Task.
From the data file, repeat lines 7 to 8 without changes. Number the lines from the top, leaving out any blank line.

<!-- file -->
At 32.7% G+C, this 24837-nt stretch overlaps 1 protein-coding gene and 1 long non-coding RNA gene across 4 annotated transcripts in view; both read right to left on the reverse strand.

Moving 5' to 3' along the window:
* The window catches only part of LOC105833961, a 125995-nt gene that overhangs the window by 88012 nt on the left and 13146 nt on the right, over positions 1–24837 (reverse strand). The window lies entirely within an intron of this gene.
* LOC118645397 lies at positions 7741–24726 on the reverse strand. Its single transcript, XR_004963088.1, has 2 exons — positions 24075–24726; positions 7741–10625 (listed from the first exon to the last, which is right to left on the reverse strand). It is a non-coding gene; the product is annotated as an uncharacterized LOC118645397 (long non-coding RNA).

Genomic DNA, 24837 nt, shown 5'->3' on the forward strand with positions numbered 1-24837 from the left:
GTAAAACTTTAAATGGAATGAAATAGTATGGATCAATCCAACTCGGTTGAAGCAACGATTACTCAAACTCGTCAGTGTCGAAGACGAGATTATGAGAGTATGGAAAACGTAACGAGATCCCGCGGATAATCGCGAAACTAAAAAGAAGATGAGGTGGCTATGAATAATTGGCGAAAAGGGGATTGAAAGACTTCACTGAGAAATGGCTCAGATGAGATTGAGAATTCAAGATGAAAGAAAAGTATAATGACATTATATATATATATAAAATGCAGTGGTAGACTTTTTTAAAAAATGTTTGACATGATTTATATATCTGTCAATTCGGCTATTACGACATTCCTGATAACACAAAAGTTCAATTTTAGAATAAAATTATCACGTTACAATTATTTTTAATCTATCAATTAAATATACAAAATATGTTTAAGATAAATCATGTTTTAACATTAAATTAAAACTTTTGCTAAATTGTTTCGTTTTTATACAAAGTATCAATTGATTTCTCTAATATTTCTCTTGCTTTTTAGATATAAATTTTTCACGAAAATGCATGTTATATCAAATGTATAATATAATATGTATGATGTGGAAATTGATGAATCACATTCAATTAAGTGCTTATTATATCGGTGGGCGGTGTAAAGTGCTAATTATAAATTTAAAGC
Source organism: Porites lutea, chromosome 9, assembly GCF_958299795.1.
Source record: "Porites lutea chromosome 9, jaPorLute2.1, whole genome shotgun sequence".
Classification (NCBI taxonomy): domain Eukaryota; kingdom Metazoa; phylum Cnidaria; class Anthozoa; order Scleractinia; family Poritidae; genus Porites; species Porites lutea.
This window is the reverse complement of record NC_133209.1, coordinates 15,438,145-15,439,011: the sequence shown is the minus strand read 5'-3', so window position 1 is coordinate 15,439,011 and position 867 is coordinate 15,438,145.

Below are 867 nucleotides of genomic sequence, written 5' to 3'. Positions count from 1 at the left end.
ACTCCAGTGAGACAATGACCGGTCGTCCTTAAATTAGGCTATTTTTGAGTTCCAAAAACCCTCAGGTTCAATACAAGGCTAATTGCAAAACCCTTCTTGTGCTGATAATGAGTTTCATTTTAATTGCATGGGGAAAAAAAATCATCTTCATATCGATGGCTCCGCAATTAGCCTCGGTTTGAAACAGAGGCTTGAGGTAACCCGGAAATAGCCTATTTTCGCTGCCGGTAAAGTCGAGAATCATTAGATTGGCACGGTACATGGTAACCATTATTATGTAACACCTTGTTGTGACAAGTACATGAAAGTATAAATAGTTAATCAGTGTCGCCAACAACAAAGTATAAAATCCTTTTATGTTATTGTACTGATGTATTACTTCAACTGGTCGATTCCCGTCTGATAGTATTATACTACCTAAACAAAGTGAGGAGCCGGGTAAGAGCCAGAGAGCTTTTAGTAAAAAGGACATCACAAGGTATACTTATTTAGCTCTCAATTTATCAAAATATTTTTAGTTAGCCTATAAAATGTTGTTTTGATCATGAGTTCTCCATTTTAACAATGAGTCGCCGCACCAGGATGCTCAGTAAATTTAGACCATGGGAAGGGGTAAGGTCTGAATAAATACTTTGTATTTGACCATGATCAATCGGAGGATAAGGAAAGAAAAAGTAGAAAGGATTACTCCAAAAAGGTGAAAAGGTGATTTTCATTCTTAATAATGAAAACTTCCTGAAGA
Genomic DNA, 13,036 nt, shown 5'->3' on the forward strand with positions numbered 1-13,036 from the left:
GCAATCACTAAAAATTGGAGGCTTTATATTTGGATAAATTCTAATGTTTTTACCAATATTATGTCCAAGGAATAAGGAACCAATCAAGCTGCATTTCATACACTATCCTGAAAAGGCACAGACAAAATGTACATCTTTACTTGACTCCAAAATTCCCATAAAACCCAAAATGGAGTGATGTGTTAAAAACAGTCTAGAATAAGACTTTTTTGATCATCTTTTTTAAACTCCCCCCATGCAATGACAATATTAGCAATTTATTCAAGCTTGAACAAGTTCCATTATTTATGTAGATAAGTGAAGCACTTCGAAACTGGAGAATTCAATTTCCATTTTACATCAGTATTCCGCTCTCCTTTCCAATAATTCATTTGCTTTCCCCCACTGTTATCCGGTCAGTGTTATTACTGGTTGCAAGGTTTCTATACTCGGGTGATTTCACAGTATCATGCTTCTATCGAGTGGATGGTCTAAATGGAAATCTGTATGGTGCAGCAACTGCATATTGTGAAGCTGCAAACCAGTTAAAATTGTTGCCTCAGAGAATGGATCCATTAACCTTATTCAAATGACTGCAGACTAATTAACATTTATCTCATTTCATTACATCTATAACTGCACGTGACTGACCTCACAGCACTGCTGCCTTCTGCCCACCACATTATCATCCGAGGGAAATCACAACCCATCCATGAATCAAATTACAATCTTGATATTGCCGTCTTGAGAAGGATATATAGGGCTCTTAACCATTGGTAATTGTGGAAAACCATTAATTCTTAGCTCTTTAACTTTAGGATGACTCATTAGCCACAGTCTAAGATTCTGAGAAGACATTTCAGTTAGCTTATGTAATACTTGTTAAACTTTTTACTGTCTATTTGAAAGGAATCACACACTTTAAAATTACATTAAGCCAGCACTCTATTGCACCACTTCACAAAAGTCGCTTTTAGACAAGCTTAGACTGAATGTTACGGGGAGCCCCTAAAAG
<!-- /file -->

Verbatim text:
Source organism: Porites lutea, chromosome 9, assembly GCF_958299795.1.
Source record: "Porites lutea chromosome 9, jaPorLute2.1, whole genome shotgun sequence".